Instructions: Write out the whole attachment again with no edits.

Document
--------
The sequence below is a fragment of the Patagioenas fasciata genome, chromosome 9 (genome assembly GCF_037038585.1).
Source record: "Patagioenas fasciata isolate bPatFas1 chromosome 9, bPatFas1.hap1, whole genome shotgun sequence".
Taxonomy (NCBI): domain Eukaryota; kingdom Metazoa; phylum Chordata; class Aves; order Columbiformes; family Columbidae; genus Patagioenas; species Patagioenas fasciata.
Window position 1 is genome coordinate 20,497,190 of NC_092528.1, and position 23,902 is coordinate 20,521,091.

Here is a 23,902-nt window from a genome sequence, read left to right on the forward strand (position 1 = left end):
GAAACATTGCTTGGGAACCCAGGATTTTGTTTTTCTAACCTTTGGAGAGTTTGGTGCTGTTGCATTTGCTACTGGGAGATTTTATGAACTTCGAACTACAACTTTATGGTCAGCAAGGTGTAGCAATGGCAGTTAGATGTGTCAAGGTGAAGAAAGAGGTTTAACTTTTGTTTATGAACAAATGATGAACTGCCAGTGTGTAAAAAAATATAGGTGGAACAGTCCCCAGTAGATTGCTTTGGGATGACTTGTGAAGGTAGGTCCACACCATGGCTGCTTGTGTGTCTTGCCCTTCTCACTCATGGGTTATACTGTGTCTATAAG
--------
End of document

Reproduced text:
The sequence below is a fragment of the Patagioenas fasciata genome, chromosome 9 (genome assembly GCF_037038585.1).
Source record: "Patagioenas fasciata isolate bPatFas1 chromosome 9, bPatFas1.hap1, whole genome shotgun sequence".
Taxonomy (NCBI): domain Eukaryota; kingdom Metazoa; phylum Chordata; class Aves; order Columbiformes; family Columbidae; genus Patagioenas; species Patagioenas fasciata.
Window position 1 is genome coordinate 20,497,190 of NC_092528.1, and position 23,902 is coordinate 20,521,091.

Here is a 23,902-nt window from a genome sequence, read left to right on the forward strand (position 1 = left end):
GAAACATTGCTTGGGAACCCAGGATTTTGTTTTTCTAACCTTTGGAGAGTTTGGTGCTGTTGCATTTGCTACTGGGAGATTTTATGAACTTCGAACTACAACTTTATGGTCAGCAAGGTGTAGCAATGGCAGTTAGATGTGTCAAGGTGAAGAAAGAGGTTTAACTTTTGTTTATGAACAAATGATGAACTGCCAGTGTGTAAAAAAATATAGGTGGAACAGTCCCCAGTAGATTGCTTTGGGATGACTTGTGAAGGTAGGTCCACACCATGGCTGCTTGTGTGTCTTGCCCTTCTCACTCATGGGTTATACTGTGTCTATAAG